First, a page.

I hope that you gain something from this unit plan. If not, I hope that your feedback allows me to gain some more knowledge! Below the PDF section, you will find out more about Universal Design for Learning.

Download my unit and lessons here:

Universal Design for Learning (UDL)

So What? Now What?

In ECS 495, I was also able to utilize many resources via podcast and/or YouTube. Sometimes I don’t always thrive in auditory learning however, as I become older, I am finding that I am a more well-rounded learner so I really enjoyed listening to peoples’ experiences and thoughts around the topics.

Colinda Clyne uses the quote, “so what? Now what?” in her Anti-Racist Educator Reads podcast. Our professor allowed us to use this type of reflection after listening to some podcasts. I utilized podcasting to respond using the “What? So What? Now what?” model to fulfill this portion of the course. This model focuses on breaking up reflection into meaningful connections. I have dabbled in using this previously and I love it! I grew up with a more traditional way of learning and so I didn’t have the opportunity to do something quite like this. I used the app Anchor to do this but I also really enjoy its user-friendly platform. Anchor would be a great app for getting students started on their podcasting journey.

As I am a lifelong learner, it is key that I continually build my plethora of knowledge whenever possible. To have an opportunity to continue to learn, especially when suggested specific resources, is a blessing! The resources I was able to listen to have helped build my views and strategies for my future classrooms and I am so thrilled to implement them. The main idea that comes to me when I think of the answer to “so what, now what” is that of a quote from Vivian Gauvin, my professor for ECS 495, “Now that I know better, I will be better.” This could not be more true, I am very reflective and I like to take in feedback and new knowledge to better myself for my students and my personal and professional growth.

Please enjoy listening to my reflection on the podcasts I was suggested and visit the links in the description to listen to them for yourself!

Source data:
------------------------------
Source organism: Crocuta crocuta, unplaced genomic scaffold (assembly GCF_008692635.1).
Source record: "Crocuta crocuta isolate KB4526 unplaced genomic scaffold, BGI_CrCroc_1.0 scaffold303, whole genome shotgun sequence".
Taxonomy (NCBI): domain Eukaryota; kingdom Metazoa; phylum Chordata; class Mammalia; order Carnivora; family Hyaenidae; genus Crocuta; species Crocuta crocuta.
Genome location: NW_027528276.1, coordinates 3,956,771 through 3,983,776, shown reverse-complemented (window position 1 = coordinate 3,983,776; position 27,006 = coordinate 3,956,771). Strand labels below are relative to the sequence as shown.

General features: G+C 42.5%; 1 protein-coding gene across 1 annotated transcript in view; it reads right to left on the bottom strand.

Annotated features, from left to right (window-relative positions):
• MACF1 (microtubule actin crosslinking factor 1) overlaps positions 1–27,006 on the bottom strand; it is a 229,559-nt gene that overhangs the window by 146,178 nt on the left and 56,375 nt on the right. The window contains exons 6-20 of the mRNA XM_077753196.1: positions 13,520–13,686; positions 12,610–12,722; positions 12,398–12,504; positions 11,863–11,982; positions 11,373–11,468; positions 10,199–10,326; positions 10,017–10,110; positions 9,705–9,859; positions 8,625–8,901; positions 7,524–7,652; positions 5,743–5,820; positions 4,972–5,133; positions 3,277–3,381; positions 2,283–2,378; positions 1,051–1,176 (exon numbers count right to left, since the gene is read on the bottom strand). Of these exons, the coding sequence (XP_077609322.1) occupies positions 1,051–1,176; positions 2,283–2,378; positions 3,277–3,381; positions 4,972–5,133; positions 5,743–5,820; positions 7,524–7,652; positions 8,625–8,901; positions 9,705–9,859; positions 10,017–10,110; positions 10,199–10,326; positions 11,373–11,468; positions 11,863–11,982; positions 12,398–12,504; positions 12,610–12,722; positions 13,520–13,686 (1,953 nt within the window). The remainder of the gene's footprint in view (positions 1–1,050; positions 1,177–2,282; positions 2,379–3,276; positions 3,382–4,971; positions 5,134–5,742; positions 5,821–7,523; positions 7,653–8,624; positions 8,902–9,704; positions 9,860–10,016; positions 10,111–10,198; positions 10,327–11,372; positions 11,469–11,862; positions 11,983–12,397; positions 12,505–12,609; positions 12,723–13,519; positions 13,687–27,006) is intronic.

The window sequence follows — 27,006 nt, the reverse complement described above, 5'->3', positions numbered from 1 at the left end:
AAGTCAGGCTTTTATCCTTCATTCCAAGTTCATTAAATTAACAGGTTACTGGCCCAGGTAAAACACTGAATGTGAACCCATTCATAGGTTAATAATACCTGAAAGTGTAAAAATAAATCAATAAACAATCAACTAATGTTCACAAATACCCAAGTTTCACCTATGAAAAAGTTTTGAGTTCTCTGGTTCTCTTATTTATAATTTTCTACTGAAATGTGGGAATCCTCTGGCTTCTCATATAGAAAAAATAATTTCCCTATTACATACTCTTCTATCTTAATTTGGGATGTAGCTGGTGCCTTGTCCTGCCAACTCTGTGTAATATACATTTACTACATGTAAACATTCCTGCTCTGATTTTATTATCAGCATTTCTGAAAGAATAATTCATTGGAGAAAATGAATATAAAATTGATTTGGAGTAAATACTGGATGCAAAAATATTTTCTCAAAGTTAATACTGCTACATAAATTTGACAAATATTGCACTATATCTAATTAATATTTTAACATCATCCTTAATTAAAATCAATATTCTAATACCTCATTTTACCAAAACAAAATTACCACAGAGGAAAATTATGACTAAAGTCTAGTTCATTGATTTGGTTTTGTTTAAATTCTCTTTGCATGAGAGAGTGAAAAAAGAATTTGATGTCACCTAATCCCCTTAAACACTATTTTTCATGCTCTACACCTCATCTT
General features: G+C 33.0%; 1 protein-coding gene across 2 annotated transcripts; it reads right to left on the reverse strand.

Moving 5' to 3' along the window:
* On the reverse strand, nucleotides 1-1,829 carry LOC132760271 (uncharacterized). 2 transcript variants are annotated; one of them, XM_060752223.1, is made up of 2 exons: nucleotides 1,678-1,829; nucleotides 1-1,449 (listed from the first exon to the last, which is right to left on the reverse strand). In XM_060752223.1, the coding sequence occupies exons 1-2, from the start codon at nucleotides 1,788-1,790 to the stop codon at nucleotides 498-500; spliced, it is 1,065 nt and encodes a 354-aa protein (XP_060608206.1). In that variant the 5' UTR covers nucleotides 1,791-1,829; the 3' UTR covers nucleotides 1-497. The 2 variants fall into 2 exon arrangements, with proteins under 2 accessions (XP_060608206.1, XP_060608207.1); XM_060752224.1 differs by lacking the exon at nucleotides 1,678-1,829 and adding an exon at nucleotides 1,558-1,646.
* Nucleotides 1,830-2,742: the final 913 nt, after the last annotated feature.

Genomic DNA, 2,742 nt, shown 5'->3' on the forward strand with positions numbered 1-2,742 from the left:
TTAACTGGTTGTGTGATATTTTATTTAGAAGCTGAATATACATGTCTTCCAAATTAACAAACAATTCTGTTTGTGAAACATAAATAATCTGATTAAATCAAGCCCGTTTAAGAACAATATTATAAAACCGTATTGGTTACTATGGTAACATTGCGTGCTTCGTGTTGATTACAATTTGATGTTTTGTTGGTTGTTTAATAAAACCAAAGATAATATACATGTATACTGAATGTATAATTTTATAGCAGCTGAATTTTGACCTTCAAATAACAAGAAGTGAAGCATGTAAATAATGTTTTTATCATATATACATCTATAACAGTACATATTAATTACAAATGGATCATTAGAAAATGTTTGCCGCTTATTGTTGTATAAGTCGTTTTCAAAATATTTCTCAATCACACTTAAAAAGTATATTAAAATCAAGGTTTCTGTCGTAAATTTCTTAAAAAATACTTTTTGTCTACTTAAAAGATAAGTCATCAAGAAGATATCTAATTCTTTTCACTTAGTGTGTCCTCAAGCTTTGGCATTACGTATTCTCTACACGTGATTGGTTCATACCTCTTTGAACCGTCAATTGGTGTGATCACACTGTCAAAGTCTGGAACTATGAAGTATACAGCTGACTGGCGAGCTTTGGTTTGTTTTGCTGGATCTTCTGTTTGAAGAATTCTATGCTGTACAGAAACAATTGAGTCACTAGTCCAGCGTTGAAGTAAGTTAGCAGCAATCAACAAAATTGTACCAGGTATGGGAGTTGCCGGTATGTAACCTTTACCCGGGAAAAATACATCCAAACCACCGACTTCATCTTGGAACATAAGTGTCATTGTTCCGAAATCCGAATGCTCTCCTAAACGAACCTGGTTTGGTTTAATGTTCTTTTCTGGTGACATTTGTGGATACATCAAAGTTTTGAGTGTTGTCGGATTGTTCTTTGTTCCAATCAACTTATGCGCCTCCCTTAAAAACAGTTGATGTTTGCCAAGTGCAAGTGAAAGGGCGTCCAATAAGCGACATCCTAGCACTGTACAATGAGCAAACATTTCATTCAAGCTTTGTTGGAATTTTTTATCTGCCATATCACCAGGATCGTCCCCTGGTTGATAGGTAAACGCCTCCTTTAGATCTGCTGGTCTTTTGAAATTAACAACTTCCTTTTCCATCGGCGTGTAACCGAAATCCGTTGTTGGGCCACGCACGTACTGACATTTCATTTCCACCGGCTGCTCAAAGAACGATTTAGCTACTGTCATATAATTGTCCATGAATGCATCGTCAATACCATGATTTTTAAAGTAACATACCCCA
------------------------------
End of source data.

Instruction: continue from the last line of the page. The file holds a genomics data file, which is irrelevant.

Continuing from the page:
The Ultimate Toolkit

In this blog post, I will review several of the resources I have come across that I find very helpful as far as moving towards the “ultimate” classroom. I was challenged to look through an Education course this semester to look further into Math resources but also First Nations and Indigenous ways of knowing and bringing that knowledge to my classroom. Do you like what I have found? Click on the titles of the resources and check them out! Check out my brief breakdown of those below:

Making Math Moments That Matter

This is a jam-packed resource as far as Math resources go. This is a great tool to being a lifelong learner. Through several episodes and topics, you will find yourself with many more resources to create the ultimate math classroom and to set up your students for success. Most of this information shared can be generalized for all types of learners and grade-levels. It would be beneficial to remember that they have many resources outside of their podcast. Check out their website here. They have a 12-week program that would be great for some professional development. They also have many unit plans and lesson plans. One thing to note is that they are from the United States so those resources may or may not align with Saskatchewan curricula but they will be great guides. Kyle Pearce and Jon Orr are both full of information and are great to listen to. Check out their websites by clicking on their names.